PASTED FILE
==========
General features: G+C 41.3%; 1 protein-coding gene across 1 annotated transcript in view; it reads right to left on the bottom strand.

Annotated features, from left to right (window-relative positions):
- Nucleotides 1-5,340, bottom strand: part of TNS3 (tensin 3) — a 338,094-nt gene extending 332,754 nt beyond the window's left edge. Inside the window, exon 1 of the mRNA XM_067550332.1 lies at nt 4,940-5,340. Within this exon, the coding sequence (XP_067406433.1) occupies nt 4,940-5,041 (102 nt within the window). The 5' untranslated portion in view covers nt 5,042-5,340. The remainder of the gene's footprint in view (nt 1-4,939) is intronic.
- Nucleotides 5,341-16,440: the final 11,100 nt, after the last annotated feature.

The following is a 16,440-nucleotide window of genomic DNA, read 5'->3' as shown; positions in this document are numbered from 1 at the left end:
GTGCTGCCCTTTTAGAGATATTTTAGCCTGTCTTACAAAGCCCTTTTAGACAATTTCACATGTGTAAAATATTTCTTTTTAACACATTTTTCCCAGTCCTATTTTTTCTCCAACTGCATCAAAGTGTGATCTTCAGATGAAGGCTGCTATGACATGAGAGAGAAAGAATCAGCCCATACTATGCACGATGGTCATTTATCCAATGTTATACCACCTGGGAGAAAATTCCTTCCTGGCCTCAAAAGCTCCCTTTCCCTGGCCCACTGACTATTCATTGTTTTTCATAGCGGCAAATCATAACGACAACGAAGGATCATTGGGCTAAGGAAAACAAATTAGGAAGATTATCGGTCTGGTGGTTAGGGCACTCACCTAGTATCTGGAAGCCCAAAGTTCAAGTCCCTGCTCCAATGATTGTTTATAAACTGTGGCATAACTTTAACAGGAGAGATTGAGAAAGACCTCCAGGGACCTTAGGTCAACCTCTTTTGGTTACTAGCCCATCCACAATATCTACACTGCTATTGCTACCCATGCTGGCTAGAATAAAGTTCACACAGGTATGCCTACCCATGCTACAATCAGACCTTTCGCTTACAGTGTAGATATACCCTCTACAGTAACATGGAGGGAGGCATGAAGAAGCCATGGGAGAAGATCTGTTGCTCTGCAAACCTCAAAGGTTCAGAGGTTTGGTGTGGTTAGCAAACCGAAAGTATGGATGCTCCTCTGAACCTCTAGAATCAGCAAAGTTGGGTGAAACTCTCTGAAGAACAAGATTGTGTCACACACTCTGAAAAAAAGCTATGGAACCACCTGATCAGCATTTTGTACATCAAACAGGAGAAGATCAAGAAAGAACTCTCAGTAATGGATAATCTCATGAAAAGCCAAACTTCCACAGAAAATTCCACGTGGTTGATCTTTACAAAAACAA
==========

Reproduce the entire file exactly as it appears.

General features: G+C 41.3%; 1 protein-coding gene across 1 annotated transcript in view; it reads right to left on the bottom strand.

Annotated features, from left to right (window-relative positions):
- Nucleotides 1-5,340, bottom strand: part of TNS3 (tensin 3) — a 338,094-nt gene extending 332,754 nt beyond the window's left edge. Inside the window, exon 1 of the mRNA XM_067550332.1 lies at nt 4,940-5,340. Within this exon, the coding sequence (XP_067406433.1) occupies nt 4,940-5,041 (102 nt within the window). The 5' untranslated portion in view covers nt 5,042-5,340. The remainder of the gene's footprint in view (nt 1-4,939) is intronic.
- Nucleotides 5,341-16,440: the final 11,100 nt, after the last annotated feature.

The following is a 16,440-nucleotide window of genomic DNA, read 5'->3' as shown; positions in this document are numbered from 1 at the left end:
GTGCTGCCCTTTTAGAGATATTTTAGCCTGTCTTACAAAGCCCTTTTAGACAATTTCACATGTGTAAAATATTTCTTTTTAACACATTTTTCCCAGTCCTATTTTTTCTCCAACTGCATCAAAGTGTGATCTTCAGATGAAGGCTGCTATGACATGAGAGAGAAAGAATCAGCCCATACTATGCACGATGGTCATTTATCCAATGTTATACCACCTGGGAGAAAATTCCTTCCTGGCCTCAAAAGCTCCCTTTCCCTGGCCCACTGACTATTCATTGTTTTTCATAGCGGCAAATCATAACGACAACGAAGGATCATTGGGCTAAGGAAAACAAATTAGGAAGATTATCGGTCTGGTGGTTAGGGCACTCACCTAGTATCTGGAAGCCCAAAGTTCAAGTCCCTGCTCCAATGATTGTTTATAAACTGTGGCATAACTTTAACAGGAGAGATTGAGAAAGACCTCCAGGGACCTTAGGTCAACCTCTTTTGGTTACTAGCCCATCCACAATATCTACACTGCTATTGCTACCCATGCTGGCTAGAATAAAGTTCACACAGGTATGCCTACCCATGCTACAATCAGACCTTTCGCTTACAGTGTAGATATACCCTCTACAGTAACATGGAGGGAGGCATGAAGAAGCCATGGGAGAAGATCTGTTGCTCTGCAAACCTCAAAGGTTCAGAGGTTTGGTGTGGTTAGCAAACCGAAAGTATGGATGCTCCTCTGAACCTCTAGAATCAGCAAAGTTGGGTGAAACTCTCTGAAGAACAAGATTGTGTCACACACTCTGAAAAAAAGCTATGGAACCACCTGATCAGCATTTTGTACATCAAACAGGAGAAGATCAAGAAAGAACTCTCAGTAATGGATAATCTCATGAAAAGCCAAACTTCCACAGAAAATTCCACGTGGTTGATCTTTACAAAAACAA